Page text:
Pontiac residents, business owners, want to save the Phoenix Center, a well-known Pontiac ampitheater and parking structure 

Phoenix pains

Will Rogers, an old silent film actor from the 1920s, once mused that "politics ain't worrying this country one-tenth as much as where to find a parking space."

In Pontiac, that's not entirely the case: Between 2008 and 2013, the city of 60,000 was run by three state-appointed emergency managers, a move that drew an intense opposition from local officials and residents.

In one of his most controversial moves, Louis Schimmel, the final EM who retired in August 2013, sought to tear down the Phoenix Center, a three-story city-owned parking garage and ampitheater that has been the source of intense litigation for more than two years. Besides the appointment of an EM, parking — in this case, the Phoenix Center — happens to be one of the most heated topics of conversation in town. It's a complicated, litigious affair that now involves a condemnation lawsuit filed by Pontiac earlier this year, which would use eminent domain to seize the property.

Initially, Schimmel made the decision to move forward with the Phoenix Center's demolition in mid-2012, according to court records. He argued the city would save more than $8 million in needed repairs and said it would trim tens of thousands of dollars from the city's annual budget. The owners of the Ottawa Towers, two office buildings situated adjacent to the parking garage, made an offer to deal with the Phoenix Center's upkeep, but Schimmel turned it down, according to published reports, citing a potential liability, as the city would still technically own the property.

Soon after, the move was contested in a lawsuit filed in Oakland County Circuit Court by the owners of the Ottawa Towers. That suit, which has since been stayed in light of the condemnation lawsuit filed by Pontiac, contended the decision to demolish the Phoenix Center would eliminate Ottawa Towers' parking spaces and violate the office towers' easement rights. The suit sought $9 million in damages.

Before leaving office, Schimmel filed an order, directing the city to seek an offer for the Ottawa Towers easement rights, according to court records, "for the public purpose of demolishing the Phoenix Center in the interest of public health, safety and welfare."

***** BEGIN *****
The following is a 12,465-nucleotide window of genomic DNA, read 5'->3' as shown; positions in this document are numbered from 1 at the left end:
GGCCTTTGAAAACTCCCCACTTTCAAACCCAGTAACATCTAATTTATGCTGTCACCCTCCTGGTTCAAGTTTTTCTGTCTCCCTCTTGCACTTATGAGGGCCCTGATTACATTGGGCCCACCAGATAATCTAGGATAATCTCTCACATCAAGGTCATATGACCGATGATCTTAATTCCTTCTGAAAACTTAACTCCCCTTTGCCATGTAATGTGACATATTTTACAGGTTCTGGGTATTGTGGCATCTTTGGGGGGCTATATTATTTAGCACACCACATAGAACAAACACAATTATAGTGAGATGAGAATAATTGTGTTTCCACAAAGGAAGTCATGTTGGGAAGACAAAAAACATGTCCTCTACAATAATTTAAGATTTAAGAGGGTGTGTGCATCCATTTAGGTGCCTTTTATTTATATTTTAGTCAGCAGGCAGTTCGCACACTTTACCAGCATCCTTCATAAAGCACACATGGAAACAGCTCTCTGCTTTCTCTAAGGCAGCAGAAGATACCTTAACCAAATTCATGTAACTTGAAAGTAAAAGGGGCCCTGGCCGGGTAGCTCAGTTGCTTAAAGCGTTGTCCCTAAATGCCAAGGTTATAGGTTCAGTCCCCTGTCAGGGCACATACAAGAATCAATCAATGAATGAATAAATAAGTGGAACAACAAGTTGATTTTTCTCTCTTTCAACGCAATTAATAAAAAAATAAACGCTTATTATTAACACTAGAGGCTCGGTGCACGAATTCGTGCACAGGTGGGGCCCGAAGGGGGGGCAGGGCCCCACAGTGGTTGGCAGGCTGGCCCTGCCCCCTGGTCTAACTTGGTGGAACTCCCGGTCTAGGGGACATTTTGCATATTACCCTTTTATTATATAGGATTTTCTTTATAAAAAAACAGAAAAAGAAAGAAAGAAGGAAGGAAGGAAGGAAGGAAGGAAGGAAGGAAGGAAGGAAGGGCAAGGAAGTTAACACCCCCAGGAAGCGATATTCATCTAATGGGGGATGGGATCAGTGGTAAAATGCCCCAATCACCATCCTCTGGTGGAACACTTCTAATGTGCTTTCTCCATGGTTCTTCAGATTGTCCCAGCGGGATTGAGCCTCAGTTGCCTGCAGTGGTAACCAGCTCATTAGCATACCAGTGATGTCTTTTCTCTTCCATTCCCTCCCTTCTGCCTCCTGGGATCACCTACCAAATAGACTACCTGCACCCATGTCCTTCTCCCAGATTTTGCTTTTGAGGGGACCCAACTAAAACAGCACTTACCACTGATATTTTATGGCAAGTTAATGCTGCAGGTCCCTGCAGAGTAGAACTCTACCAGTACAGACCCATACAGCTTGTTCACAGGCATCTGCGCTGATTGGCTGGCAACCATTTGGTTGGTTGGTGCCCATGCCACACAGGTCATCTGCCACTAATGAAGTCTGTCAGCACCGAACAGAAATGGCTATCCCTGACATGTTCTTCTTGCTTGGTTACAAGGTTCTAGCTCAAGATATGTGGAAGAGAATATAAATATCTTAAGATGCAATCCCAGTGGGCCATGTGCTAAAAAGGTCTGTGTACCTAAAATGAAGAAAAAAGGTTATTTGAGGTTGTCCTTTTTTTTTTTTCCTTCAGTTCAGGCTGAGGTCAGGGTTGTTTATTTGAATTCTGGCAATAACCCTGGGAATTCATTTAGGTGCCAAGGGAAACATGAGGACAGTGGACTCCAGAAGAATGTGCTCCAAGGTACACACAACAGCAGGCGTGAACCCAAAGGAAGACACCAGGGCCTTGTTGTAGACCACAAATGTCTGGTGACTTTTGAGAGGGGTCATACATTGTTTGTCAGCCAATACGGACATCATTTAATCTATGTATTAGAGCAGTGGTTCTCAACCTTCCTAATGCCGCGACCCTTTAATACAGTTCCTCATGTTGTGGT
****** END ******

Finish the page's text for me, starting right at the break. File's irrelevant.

As the city's attorneys put it in a court filing, "To make a long story short, the City could not continue to operate or make the repairs required to make the Phoenix Center Garage operational."

The city offered to buy Ottawa Towers' easement rights for nearly $184,000, court records show, but the offer was rejected. In a brief, the city wrote the compensation would have paid for necessary repairs to the Towers, since the demolition would leave the buildings with gaping holes where elevated pedestrian walkways had been.

The Ottawa Towers rejected the offer, claiming Schimmel, as an agent of the state, held no right to tear down the parking structure. Several nearby business owners have supported the decision to fight, saying the Phoenix Center is an asset the city should see fit to keep.

"In my perspective, I think it's a great absurdity to knock down the Phoenix Center, and I've been looking for a way to reverse that process," says Blair McGowan, owner of the Crofoot, a Pontiac music venue on Saginaw Street.

So, McGowan says, a local group of Phoenix Center supporters banded together and decided to hold an expository town hall meeting on the structure. McGowan says that will take place on Saturday, Sept. 20, from 9 a.m. to noon.

"We can raise some question marks in the minds of key policymakers," McGowan says.

The Phoenix Center, which opened in 1980, sits in the middle of Saginaw Street near the Woodward Avenue loop of downtown Pontiac. Over the last decade, music promoters brought some life to the 292,000-square-foot deck of the structure, with major concerts being held at the Phoenix Plaza Amphitheatre, including rapper Wiz Khalifa and, before it moved to Royal Oak, the annual Arts, Beats & Eats event. In recent years, however, the most common sound in the structure is the hum and buzz of puttering motors in search of a parking spot.

McGowan says a solution would be to deed the parking garage's title to "somebody with a modest amount of money, with guarantees that it would be maintained and put on the tax roll."

That's why McGowan says he wants to open up further dialogue on the Phoenix Center's fate. As he sees it, "That could be the launch pad for more business, for more income tax, more citizens jobs."

The case remains pending in Oakland County Circuit Court. — mt

More by Ryan Felton

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